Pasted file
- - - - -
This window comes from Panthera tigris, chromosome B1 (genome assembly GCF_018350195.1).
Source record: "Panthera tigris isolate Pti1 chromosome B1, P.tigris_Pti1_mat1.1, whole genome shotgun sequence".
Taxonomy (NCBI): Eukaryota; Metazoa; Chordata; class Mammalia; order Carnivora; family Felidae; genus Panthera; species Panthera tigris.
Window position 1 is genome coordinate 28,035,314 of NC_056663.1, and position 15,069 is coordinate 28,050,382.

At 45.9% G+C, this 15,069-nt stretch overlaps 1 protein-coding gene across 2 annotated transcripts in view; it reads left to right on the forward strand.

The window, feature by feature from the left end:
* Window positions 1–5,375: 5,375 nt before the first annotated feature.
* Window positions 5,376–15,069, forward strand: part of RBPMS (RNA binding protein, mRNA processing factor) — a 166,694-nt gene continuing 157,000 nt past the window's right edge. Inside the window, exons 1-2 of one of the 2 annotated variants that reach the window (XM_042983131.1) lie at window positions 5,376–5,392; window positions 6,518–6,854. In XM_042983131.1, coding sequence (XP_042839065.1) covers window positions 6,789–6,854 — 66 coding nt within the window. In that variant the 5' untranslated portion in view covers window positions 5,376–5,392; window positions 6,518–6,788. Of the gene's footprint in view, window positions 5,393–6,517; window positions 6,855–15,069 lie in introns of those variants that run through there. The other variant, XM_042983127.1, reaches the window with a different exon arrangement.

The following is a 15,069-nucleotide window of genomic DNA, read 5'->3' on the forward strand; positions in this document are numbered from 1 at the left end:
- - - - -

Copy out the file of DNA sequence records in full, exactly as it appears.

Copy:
This window comes from Panthera tigris, chromosome B1 (genome assembly GCF_018350195.1).
Source record: "Panthera tigris isolate Pti1 chromosome B1, P.tigris_Pti1_mat1.1, whole genome shotgun sequence".
Taxonomy (NCBI): Eukaryota; Metazoa; Chordata; class Mammalia; order Carnivora; family Felidae; genus Panthera; species Panthera tigris.
Window position 1 is genome coordinate 28,035,314 of NC_056663.1, and position 15,069 is coordinate 28,050,382.

At 45.9% G+C, this 15,069-nt stretch overlaps 1 protein-coding gene across 2 annotated transcripts in view; it reads left to right on the forward strand.

The window, feature by feature from the left end:
* Window positions 1–5,375: 5,375 nt before the first annotated feature.
* Window positions 5,376–15,069, forward strand: part of RBPMS (RNA binding protein, mRNA processing factor) — a 166,694-nt gene continuing 157,000 nt past the window's right edge. Inside the window, exons 1-2 of one of the 2 annotated variants that reach the window (XM_042983131.1) lie at window positions 5,376–5,392; window positions 6,518–6,854. In XM_042983131.1, coding sequence (XP_042839065.1) covers window positions 6,789–6,854 — 66 coding nt within the window. In that variant the 5' untranslated portion in view covers window positions 5,376–5,392; window positions 6,518–6,788. Of the gene's footprint in view, window positions 5,393–6,517; window positions 6,855–15,069 lie in introns of those variants that run through there. The other variant, XM_042983127.1, reaches the window with a different exon arrangement.

The following is a 15,069-nucleotide window of genomic DNA, read 5'->3' on the forward strand; positions in this document are numbered from 1 at the left end: